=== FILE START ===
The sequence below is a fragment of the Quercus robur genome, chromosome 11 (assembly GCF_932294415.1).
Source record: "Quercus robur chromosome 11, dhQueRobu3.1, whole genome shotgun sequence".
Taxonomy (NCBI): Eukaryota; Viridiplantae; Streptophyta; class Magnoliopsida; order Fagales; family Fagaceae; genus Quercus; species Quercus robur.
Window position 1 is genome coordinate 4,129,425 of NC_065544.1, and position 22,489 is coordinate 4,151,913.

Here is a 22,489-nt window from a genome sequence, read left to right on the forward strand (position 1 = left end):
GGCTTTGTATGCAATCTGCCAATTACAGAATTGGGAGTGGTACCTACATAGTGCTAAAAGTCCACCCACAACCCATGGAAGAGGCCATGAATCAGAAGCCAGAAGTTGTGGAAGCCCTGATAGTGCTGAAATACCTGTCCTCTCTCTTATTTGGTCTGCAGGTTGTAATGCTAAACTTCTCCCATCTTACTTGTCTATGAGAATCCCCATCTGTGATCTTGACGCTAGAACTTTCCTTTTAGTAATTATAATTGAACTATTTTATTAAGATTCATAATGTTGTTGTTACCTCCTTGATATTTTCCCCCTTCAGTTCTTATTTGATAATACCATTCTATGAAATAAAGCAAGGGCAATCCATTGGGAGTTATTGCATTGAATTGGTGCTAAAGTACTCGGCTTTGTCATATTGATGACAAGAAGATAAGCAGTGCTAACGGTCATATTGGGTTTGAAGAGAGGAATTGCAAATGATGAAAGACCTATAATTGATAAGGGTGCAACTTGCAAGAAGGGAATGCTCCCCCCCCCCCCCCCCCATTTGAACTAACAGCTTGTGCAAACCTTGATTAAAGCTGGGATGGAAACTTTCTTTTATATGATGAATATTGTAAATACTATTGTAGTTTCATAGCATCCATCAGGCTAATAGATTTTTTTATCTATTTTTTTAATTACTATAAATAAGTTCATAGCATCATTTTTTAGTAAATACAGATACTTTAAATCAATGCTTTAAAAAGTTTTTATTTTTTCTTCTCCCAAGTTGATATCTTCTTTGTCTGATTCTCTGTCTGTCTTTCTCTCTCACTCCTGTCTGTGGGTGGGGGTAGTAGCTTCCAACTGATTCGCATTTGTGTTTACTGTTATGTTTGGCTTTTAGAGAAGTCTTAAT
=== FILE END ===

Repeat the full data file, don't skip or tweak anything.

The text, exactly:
The sequence below is a fragment of the Quercus robur genome, chromosome 11 (assembly GCF_932294415.1).
Source record: "Quercus robur chromosome 11, dhQueRobu3.1, whole genome shotgun sequence".
Taxonomy (NCBI): Eukaryota; Viridiplantae; Streptophyta; class Magnoliopsida; order Fagales; family Fagaceae; genus Quercus; species Quercus robur.
Window position 1 is genome coordinate 4,129,425 of NC_065544.1, and position 22,489 is coordinate 4,151,913.

Here is a 22,489-nt window from a genome sequence, read left to right on the forward strand (position 1 = left end):
GGCTTTGTATGCAATCTGCCAATTACAGAATTGGGAGTGGTACCTACATAGTGCTAAAAGTCCACCCACAACCCATGGAAGAGGCCATGAATCAGAAGCCAGAAGTTGTGGAAGCCCTGATAGTGCTGAAATACCTGTCCTCTCTCTTATTTGGTCTGCAGGTTGTAATGCTAAACTTCTCCCATCTTACTTGTCTATGAGAATCCCCATCTGTGATCTTGACGCTAGAACTTTCCTTTTAGTAATTATAATTGAACTATTTTATTAAGATTCATAATGTTGTTGTTACCTCCTTGATATTTTCCCCCTTCAGTTCTTATTTGATAATACCATTCTATGAAATAAAGCAAGGGCAATCCATTGGGAGTTATTGCATTGAATTGGTGCTAAAGTACTCGGCTTTGTCATATTGATGACAAGAAGATAAGCAGTGCTAACGGTCATATTGGGTTTGAAGAGAGGAATTGCAAATGATGAAAGACCTATAATTGATAAGGGTGCAACTTGCAAGAAGGGAATGCTCCCCCCCCCCCCCCCCCATTTGAACTAACAGCTTGTGCAAACCTTGATTAAAGCTGGGATGGAAACTTTCTTTTATATGATGAATATTGTAAATACTATTGTAGTTTCATAGCATCCATCAGGCTAATAGATTTTTTTATCTATTTTTTTAATTACTATAAATAAGTTCATAGCATCATTTTTTAGTAAATACAGATACTTTAAATCAATGCTTTAAAAAGTTTTTATTTTTTCTTCTCCCAAGTTGATATCTTCTTTGTCTGATTCTCTGTCTGTCTTTCTCTCTCACTCCTGTCTGTGGGTGGGGGTAGTAGCTTCCAACTGATTCGCATTTGTGTTTACTGTTATGTTTGGCTTTTAGAGAAGTCTTAAT